The unmasking of security contractor Davies as a fabricator was the starting point for Youssef and other critics, but what stood out for them was Logan’s unsourced allegations pinning responsibility for the attack solely on al Qaeda, and in particular, operatives with close ties to Osama Bin Laden. The effect of such allegations is to once again undermine the Obama administration’s position that the attack had local origins and came as a surprise, and that all that made rescuing the besieged Americans very difficult, if not impossible. And the 60 Minutes broadcast was hardly off the air when South Carolina Senator Lindsay Graham, a persistent critic of the administration for its handling of the Benghazi attack, declared he would block all of Obama’s nominations for government posts until he got more answers.

The State Department and CIA have conducted extensive internal investigations that, to unbiased observers, persuasively debunk charges of an orchestrated cover-up of the events in Benghazi.

Asked about the 60 Minutes report this week, a senior U.S. intelligence official toldNewsweek that, based on what U.S. intelligence has learned, “members of several militia groups and al Qaeda linked affiliates participated in the attack.” However, he added on the condition of anonymity, since he was discussing a still-sensitive matter, “even though it has yet to be determined who called the shots, I have not seen any credible information that it was core al Qaeda.”

So why did Logan put that story on the air? Her pro-military bias is as well known, but so is her mettle – she’s worked in some of those most dangerous parts of war-ravaged Iraq, Afghanistan, and Egypt, where she was sexually assaulted by a mob. She won an Emmy for one of her Iraq reports.

In other words, she’s a smart, tough, experienced reporter. And the producer and writers and reporters who helped her put this Benghazi story together are honored, respected professionals, many of whom have been covering the region for years. Whoever fooled them, whoever convinced them that al Qaeda orchestrated that attack on the U.S. embassy, had to be smart, incredibly persuasive and savvy about the media. And unquotable.

In other words, an intelligence source. And the person closest to Logan with those credentials is her husband. But he’s not talking.

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Lara Logan in the news again?!?


Lara-Logan

Yes she is and it’s because of that disastrous segment she did on 60 Minutes about the attack in Benghazi.  That story was one of many concocted by Obama’s opposition to show the ineptitude of the administration but like so many of the other stories it shriveled and died because there essentially was nothing there.  That hasn’t stopped members of the #DemonicGOP or the press, especially FoxNews from regurgitating stale and inaccurate assertions and rallying politicians to join in the chorus of ‘just how bad the Obama administration is’.

Logan’s hit piece for 60 Minutes however tops the cake and is a case study of how low she and CBS News have gone to imitate the yellow journalism of the conservative opposition.  I remarked how (T)his is on the magnitude of FoxNews if not worse, before I learned CBS News is now being run by someone who once worked for FoxNews.

Few seem to realize that a former Fox News exec became the head of the CBS News in February 2011.  He is David Rhodes…….

Rhodes began his career as a Production Assistant at the newly-launched Fox News Channel in 1996, where he later became Vice President of News. At the network he managed coverage of three presidential elections, wars in Afghanistan and Iraq, hurricanes including Katrina, and was the channel’s Assignment Manager on the news desk the morning of September 11, 2001.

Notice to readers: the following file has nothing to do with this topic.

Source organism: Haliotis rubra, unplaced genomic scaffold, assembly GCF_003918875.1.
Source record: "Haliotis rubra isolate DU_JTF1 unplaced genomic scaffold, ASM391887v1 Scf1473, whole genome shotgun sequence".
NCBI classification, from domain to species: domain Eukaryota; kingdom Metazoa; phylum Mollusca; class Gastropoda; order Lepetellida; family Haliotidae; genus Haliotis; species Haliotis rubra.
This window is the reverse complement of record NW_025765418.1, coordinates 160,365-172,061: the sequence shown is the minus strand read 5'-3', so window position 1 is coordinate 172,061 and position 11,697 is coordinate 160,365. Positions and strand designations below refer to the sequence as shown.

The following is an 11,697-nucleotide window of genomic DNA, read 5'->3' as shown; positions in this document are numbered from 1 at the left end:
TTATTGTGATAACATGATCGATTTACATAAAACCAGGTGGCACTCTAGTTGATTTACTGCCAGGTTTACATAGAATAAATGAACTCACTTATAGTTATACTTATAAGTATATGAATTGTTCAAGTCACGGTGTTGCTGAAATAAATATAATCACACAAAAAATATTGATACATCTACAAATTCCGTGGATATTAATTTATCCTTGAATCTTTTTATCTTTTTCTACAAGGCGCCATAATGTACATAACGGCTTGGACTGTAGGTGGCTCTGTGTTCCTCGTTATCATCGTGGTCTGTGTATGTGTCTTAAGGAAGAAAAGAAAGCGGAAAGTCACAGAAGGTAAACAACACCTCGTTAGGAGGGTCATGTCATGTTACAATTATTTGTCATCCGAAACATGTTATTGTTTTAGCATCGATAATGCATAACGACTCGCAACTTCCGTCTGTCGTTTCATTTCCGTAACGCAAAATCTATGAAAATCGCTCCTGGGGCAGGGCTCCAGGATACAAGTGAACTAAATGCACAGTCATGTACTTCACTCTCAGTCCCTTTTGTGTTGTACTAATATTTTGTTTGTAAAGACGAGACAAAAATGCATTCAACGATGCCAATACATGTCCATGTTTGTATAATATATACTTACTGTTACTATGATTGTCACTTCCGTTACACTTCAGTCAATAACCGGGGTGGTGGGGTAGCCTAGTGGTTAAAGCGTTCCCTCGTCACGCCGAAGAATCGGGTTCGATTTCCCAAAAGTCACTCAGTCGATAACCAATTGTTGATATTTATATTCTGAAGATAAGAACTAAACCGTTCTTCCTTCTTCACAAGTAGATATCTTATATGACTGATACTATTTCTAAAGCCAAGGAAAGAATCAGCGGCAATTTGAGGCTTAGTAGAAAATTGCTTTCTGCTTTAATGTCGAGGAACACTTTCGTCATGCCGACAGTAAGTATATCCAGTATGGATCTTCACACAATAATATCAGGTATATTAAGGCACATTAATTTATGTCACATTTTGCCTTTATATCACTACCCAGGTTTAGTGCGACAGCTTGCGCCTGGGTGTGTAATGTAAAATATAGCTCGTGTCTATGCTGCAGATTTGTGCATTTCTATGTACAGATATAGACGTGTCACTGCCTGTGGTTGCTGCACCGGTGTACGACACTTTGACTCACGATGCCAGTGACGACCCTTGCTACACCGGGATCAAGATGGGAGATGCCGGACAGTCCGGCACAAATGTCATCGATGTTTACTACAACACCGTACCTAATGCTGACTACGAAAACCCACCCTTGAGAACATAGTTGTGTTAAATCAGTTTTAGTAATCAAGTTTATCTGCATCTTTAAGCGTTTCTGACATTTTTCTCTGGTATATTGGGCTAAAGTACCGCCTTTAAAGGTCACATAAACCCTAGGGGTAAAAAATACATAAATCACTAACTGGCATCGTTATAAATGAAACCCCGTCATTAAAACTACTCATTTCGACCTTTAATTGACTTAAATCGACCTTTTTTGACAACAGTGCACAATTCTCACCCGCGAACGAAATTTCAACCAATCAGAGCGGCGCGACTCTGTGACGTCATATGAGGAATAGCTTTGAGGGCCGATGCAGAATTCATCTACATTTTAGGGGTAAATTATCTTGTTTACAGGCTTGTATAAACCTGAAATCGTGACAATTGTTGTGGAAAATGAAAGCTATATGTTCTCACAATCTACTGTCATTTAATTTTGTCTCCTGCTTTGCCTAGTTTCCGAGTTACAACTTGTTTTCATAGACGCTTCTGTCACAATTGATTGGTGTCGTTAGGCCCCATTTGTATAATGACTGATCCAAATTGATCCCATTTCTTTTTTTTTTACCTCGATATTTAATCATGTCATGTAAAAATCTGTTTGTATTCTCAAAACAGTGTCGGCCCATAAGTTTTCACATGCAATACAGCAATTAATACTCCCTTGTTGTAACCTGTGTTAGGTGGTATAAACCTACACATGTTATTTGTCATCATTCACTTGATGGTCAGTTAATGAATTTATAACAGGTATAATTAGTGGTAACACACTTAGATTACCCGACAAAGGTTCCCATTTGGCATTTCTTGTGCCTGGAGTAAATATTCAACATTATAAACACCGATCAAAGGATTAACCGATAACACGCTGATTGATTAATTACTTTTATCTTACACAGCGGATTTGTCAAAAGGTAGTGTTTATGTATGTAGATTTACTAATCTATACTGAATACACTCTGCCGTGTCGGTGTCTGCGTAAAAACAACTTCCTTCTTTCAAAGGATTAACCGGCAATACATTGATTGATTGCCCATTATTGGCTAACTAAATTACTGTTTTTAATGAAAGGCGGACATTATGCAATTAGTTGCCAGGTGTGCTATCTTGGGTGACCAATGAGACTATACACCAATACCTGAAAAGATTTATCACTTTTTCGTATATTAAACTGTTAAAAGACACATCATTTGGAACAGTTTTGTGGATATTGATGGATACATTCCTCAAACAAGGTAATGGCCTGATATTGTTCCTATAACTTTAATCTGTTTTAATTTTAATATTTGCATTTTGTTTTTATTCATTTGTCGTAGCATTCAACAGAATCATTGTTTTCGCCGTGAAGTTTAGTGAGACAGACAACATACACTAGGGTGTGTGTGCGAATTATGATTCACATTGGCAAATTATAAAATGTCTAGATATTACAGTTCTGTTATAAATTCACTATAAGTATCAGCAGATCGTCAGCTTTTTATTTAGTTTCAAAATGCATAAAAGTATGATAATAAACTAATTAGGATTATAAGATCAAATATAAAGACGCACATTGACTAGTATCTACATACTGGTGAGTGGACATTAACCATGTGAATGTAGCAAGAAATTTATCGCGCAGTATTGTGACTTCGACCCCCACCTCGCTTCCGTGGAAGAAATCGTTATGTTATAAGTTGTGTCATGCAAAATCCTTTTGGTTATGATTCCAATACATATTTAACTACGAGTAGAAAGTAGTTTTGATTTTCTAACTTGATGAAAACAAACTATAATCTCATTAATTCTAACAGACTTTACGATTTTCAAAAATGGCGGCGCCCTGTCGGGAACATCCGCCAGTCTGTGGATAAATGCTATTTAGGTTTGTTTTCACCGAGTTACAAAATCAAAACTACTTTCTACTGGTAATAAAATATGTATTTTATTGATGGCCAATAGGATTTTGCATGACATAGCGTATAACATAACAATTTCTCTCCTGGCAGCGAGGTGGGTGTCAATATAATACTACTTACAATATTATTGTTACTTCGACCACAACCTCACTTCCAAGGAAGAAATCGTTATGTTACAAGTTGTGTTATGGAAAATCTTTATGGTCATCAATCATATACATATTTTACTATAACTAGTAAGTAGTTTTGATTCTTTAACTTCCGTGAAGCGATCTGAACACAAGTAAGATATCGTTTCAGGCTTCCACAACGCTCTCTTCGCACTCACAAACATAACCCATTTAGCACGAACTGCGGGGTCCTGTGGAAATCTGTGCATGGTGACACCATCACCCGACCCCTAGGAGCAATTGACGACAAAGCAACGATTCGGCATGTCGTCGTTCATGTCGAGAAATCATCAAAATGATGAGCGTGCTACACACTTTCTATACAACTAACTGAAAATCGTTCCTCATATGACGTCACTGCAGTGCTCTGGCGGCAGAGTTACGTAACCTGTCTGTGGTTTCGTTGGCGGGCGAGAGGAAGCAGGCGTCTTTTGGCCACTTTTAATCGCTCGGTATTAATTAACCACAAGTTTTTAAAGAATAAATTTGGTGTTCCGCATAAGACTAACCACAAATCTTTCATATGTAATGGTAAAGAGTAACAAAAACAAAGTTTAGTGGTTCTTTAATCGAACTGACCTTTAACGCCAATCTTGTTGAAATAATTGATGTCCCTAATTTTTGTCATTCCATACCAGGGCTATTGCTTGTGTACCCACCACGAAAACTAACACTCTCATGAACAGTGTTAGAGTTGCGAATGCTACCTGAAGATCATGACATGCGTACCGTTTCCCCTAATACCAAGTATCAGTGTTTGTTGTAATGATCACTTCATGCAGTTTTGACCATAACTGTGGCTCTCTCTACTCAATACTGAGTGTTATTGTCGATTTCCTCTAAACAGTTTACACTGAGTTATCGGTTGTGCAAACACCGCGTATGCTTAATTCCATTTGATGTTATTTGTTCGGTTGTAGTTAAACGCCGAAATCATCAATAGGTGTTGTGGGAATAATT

Brit Humes of FoxNews has even gone on record to attest to Rhodes’ bona fides as a conservative journalist. What Logan et. co did was to base their story on what happened in Benghazi the night a US diplomat was killed on the word of a liar they knew was a liar before they even put him on the air!

In the “60 Minutes” interview, Davies described scaling the compound’s 12-foot wall during the attack and knocking one terrorist fighter to the ground with the butt of his rifle. He also spoke about seeing Stevens dead in the hospital, and said Stevens had expressed security concerns just hours before the attack.

But The Post obtained an incident report from Sept. 14, 2012, that revealed Davies provided his employer with a written account of the events that differed greatly from what he said on “60 Minutes”

In other words the source for 60 Minutes segment on how terrible the Obama administration handled the Benghazi affair lied….the segment therefore, was a lie and it was produced under the tutelage of a former FoxNews executive. The symbiosis of conservative ideology with journalism has never been more stark than with this example.    Let’s be clear on one thing, the time line; the source’s account of what he did and what took place that fateful day was clearly on record for CBS to verify before they aired his interview.  He had a written account on record three days after the Benghazi tragedy that was completely contradictory to his TV account that CBS knew about but ignored.

But in a written account that Jones, whose real name was confirmed as Dylan Davies by several officials who worked with him in Benghazi, provided to his employer three days after the attack, he told a different story of his experiences that night.

In Davies’s 21 / 2-page incident report to Blue Mountain, the Britain-based contractor hired by the State Department to handle perimeter security at the compound, he wrote that he spent most of that night at his Benghazi beach-side villa. Although he attempted to get to the compound, he wrote in the report, “we could not get anywhere near . . . as roadblocks had been set up.”

He learned of Stevens’s death, Davies wrote, when a Libyan colleague who had been at the hospital came to the villa to show him a cellphone picture of the ambassador’s blackened corpse. Davies wrote that he visited the still-smoking compound the next day to view and photograph the destruction.